Mark Prensky is a lively New
Yorker and ex-teacher who set the pace on the use of games in learning with his
evangelistic book Digital Game-Based
(2001). Prensky claims that today's educators/trainers and learners are from separate worlds. Sure, learners have a short attention span nowadays -
for the old ways of learning! His point is that the old ways are inappropriate
for the new generation of learners. His argument is that games make learning cool. School and most learning experiences are
natives’ versus ‘Digital immigrants’
Yes, it was Prensky who was
responsible for this useful, and some claim, overused phrase. These terms have
become commonplace and Marc has done a great deal to make them common currency
in the learning field. Digital natives
are those who grew up with computers, texting, searching, games consoles and
thrashing about in software – the twitch generation. Digital immigrants
are those who have had to enter their world and
learn about them later in life. Then there’s the often forgotten, but not
uncommon Digital aliens
are those who
remain outside of the system.
There has been much criticism
of this distinction as being too black and white, encouraging the view that
all young people have full, online, literacy skills, which they clearly do not.
However, the distinction is a useful heuristic device in that it points to the
obvious generational shift in terms of the commonplace use of online
technology, especially computer games. There has been a demographic switch and
demonstrably higher use of technology by younger people. They literally learn
technology skills at a very young age, such as texting, posting, messaging
and increasingly the use of cameras and images. His arguments about context are clear.
Some prefer the generational
distinctions, so loved by marketeers, and argue that these are better researched,
such as generation and Milennials. However, many of the critics are academics, like
Michael Wesch, who see digital literacy in terms of research not search,
citations not everyday use. They claim, astoundinglt, that there is no real difference. This is not
born out by the usage stats on social media, txting, gaming and use of mobile
devices. Since the debate we have seen the Arab Spring, where social media is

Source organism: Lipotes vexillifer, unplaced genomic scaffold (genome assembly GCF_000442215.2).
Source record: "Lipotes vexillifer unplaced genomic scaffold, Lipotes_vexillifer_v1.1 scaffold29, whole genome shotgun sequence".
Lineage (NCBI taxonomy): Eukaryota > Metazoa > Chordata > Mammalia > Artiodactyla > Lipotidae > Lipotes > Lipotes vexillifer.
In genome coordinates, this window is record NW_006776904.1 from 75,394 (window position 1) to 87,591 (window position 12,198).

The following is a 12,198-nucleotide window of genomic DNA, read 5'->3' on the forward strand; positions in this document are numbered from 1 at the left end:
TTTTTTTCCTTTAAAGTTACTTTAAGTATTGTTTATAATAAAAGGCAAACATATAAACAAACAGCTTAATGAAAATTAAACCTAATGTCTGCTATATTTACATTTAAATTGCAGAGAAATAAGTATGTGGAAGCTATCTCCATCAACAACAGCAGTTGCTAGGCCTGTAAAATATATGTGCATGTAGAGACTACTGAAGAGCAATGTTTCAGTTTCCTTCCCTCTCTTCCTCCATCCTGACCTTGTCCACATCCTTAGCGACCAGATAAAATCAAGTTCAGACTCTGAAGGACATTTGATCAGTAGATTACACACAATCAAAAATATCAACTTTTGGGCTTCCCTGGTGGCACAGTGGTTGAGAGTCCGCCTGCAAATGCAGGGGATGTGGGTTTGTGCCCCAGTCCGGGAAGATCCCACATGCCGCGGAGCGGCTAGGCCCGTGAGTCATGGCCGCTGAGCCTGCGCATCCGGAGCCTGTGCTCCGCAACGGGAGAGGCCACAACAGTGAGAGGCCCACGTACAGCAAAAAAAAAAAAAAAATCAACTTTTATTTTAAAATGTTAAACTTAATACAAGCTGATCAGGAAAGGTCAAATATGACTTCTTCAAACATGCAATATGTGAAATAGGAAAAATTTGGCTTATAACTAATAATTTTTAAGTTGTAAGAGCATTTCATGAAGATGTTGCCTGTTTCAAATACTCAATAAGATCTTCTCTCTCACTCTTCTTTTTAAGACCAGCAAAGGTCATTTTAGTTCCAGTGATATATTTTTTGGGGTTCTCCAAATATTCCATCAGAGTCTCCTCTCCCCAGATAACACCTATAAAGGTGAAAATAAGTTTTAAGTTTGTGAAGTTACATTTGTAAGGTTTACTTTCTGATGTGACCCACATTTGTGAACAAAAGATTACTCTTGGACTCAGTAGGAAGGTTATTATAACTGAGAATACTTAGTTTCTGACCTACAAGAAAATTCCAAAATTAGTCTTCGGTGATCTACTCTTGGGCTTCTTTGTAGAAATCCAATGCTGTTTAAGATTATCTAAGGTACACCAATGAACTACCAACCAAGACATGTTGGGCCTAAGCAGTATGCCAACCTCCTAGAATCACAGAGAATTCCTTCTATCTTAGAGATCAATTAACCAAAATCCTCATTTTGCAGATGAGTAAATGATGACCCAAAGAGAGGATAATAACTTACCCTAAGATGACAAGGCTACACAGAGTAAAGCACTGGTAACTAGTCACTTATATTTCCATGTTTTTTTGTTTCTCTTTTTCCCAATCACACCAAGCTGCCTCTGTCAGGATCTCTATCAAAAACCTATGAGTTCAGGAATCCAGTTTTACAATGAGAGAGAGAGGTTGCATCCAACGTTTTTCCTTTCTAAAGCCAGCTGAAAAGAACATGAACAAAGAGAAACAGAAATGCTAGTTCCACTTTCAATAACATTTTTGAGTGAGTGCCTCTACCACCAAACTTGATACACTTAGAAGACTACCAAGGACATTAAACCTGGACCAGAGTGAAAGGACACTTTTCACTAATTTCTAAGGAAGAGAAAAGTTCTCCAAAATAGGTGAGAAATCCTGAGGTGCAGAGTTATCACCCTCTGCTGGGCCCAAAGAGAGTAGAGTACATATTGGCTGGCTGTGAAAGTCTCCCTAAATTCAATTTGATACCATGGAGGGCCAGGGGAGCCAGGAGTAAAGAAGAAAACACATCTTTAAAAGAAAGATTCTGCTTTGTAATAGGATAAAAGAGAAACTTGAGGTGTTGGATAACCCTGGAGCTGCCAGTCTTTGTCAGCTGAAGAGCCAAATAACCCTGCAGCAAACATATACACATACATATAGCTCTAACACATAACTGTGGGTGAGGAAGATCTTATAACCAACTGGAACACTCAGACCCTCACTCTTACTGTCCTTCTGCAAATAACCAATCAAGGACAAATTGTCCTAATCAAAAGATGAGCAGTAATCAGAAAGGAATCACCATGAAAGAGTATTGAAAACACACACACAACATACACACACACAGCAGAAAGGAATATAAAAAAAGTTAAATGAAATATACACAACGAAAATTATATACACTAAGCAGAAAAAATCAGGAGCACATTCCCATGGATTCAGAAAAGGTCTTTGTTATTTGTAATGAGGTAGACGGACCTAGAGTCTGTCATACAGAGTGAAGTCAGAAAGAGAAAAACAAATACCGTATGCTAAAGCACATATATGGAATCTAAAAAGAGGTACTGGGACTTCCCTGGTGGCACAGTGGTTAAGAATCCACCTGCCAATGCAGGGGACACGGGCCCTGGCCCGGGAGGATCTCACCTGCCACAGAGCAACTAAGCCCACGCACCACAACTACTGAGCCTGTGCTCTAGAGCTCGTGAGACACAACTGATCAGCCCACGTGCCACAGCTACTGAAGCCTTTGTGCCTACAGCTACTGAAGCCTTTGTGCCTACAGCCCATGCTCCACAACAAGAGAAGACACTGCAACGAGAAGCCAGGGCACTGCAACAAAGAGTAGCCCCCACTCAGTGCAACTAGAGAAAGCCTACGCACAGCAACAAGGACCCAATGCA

now seen as a necessary condition for success, and the massive rise of global
social media and mobile penetration.
To be fair Marc has moved on
and his redefinition towards ‘Digital Wisdom’ has tackled some of the older
criticisms. His argument is that education has a problem with relevance,
context and audience. The curriculum, he believes, is antiquated, the world for
which students are taught has irreversibly changed to include both personal and
workplace technology and the students have new experiences and different expectations.
A more interesting debate
lies around the prescriptive need to use technology in learning, to meet these expectations. Bennett (2008) in the British Journal of Educational technology, argued
that there is no such need. However, it is Bennett, not Prensky,who makes the Manichean
claim of an ‘insurmountable gap’. Her ‘Australian’ claims about low access by
primary school children (less than 5%) is unsupported and at odds with the real
data. She claims that it is difficult to get data on access, it is not. We know
a great deal about who has access to what device, where and their use. Digital
technology gives you a surplus of useful, automatically gathered data. In her
search for an absolute set of activities practiced by all young people, she
sets the bar so high that she is bound to fail. This is a clear case of firig an arrow, then drawing a cahlak cirle round it to say you've hot the target. Sure, there’s variation in use
but we know a great deal about this. Take two examples, texting and Facebook.
There will be a distribution curve for use of these activities and it is undoubtedly skewed
towards younger demographics, similarly with game playing.
I’m with Prensky on this. We
have seen huge changes in pedagogy, especially since 2000, with search (Google),
crowdsourced knowledge bases, video (Wikipedia), audio (podcasts), hyperlinks